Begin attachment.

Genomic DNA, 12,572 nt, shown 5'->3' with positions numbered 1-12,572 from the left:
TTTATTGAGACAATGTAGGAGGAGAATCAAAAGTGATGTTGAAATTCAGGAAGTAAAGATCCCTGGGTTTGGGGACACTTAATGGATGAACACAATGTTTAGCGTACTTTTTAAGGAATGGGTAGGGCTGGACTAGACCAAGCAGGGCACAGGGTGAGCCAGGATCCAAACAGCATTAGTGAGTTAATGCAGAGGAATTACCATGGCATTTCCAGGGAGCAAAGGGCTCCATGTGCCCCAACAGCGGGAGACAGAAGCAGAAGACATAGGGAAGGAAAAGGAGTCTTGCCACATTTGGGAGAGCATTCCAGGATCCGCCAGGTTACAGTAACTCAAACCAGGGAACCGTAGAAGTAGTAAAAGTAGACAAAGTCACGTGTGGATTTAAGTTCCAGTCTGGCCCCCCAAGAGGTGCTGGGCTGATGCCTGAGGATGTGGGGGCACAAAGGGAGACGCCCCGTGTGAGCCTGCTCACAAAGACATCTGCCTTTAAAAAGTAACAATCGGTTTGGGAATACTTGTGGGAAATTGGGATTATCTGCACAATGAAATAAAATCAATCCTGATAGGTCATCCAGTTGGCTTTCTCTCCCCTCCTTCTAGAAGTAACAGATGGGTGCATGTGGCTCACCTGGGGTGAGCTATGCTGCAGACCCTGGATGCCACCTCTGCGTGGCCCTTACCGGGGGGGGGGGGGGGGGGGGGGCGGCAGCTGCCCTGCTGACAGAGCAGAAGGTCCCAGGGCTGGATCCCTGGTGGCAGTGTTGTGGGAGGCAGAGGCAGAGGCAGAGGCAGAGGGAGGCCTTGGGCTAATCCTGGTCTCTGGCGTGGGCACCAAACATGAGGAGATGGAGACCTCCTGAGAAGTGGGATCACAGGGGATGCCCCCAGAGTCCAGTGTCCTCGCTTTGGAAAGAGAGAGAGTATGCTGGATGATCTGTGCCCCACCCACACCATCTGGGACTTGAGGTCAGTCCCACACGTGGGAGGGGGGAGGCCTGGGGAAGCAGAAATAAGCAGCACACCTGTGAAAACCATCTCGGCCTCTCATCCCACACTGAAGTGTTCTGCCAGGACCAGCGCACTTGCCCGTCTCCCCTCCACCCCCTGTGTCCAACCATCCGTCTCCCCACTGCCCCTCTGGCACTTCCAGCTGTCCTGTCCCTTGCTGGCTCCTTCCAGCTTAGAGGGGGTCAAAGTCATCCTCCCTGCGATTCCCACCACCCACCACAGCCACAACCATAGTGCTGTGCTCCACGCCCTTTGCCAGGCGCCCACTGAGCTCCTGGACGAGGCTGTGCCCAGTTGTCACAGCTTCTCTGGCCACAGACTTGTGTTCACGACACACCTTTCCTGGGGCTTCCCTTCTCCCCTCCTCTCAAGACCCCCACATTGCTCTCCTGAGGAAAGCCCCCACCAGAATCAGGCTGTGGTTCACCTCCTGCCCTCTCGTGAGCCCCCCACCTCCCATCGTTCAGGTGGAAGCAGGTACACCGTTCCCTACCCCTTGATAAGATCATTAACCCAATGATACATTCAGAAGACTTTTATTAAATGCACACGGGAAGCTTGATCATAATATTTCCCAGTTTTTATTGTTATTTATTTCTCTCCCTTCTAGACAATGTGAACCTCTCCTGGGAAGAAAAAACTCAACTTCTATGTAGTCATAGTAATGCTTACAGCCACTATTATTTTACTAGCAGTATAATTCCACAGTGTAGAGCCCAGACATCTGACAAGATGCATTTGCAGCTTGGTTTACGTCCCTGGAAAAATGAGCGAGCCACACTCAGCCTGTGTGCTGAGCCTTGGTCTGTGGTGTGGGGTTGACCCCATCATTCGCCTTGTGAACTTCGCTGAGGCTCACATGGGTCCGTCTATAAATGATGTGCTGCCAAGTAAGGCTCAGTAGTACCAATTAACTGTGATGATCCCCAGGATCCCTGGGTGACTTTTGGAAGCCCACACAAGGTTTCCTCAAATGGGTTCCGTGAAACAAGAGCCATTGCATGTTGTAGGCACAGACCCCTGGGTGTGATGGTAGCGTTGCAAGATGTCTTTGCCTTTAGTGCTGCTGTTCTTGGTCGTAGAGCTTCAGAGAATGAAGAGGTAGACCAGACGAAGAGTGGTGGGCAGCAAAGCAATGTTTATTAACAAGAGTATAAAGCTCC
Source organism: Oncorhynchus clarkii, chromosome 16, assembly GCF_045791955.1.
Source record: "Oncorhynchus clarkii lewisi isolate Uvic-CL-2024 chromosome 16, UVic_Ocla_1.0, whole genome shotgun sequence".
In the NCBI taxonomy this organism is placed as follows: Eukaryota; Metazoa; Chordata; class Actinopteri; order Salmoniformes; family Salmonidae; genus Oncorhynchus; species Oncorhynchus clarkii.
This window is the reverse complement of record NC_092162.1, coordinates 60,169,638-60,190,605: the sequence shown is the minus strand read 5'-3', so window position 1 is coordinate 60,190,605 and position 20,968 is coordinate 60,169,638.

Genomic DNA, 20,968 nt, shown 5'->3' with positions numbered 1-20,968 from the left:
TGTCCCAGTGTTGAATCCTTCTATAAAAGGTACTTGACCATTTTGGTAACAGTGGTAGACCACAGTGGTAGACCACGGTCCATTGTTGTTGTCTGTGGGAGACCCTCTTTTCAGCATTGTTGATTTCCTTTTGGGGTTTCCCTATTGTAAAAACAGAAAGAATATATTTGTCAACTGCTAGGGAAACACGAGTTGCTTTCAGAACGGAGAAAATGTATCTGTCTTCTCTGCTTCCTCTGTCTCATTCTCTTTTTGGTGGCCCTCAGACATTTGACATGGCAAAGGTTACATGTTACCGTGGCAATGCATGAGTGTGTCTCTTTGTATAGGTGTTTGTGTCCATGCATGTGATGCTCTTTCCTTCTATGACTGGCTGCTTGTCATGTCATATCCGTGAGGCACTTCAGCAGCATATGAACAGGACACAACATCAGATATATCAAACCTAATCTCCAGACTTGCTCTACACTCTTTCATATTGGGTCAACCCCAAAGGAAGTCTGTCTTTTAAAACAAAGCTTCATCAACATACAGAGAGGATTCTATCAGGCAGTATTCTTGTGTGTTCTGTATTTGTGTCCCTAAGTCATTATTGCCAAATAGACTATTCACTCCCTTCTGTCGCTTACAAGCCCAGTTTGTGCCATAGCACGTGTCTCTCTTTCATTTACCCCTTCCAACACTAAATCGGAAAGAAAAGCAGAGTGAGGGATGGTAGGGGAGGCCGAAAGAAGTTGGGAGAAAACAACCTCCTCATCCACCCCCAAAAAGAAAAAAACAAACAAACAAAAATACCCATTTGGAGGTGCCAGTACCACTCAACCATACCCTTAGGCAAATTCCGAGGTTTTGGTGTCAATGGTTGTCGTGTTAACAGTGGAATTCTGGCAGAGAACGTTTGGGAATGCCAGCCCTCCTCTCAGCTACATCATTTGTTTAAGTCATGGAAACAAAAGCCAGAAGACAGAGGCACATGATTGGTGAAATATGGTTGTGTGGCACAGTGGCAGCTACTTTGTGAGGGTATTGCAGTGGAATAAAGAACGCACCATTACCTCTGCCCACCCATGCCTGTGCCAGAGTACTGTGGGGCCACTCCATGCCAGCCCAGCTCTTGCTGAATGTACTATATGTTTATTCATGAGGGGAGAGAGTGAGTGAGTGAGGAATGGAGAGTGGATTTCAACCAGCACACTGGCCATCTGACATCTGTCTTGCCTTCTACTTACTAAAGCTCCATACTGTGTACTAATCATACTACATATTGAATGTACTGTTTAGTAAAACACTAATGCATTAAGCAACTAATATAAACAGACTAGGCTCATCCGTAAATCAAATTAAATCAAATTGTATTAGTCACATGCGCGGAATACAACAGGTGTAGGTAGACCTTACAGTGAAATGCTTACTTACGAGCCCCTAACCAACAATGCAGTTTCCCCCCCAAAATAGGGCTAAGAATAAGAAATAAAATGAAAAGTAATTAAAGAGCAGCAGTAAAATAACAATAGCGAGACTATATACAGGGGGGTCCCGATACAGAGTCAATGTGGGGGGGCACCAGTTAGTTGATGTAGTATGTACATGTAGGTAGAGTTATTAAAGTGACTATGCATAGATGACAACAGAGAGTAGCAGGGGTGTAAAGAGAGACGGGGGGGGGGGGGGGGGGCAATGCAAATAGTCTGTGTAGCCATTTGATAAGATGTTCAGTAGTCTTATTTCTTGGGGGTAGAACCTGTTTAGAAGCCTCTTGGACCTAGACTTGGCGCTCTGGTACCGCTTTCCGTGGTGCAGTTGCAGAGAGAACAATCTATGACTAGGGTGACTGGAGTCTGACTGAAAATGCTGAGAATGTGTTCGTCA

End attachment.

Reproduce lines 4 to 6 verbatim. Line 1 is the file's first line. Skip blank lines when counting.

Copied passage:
Source record: "Oncorhynchus clarkii lewisi isolate Uvic-CL-2024 chromosome 16, UVic_Ocla_1.0, whole genome shotgun sequence".
In the NCBI taxonomy this organism is placed as follows: Eukaryota; Metazoa; Chordata; class Actinopteri; order Salmoniformes; family Salmonidae; genus Oncorhynchus; species Oncorhynchus clarkii.
This window is the reverse complement of record NC_092162.1, coordinates 60,169,638-60,190,605: the sequence shown is the minus strand read 5'-3', so window position 1 is coordinate 60,190,605 and position 20,968 is coordinate 60,169,638.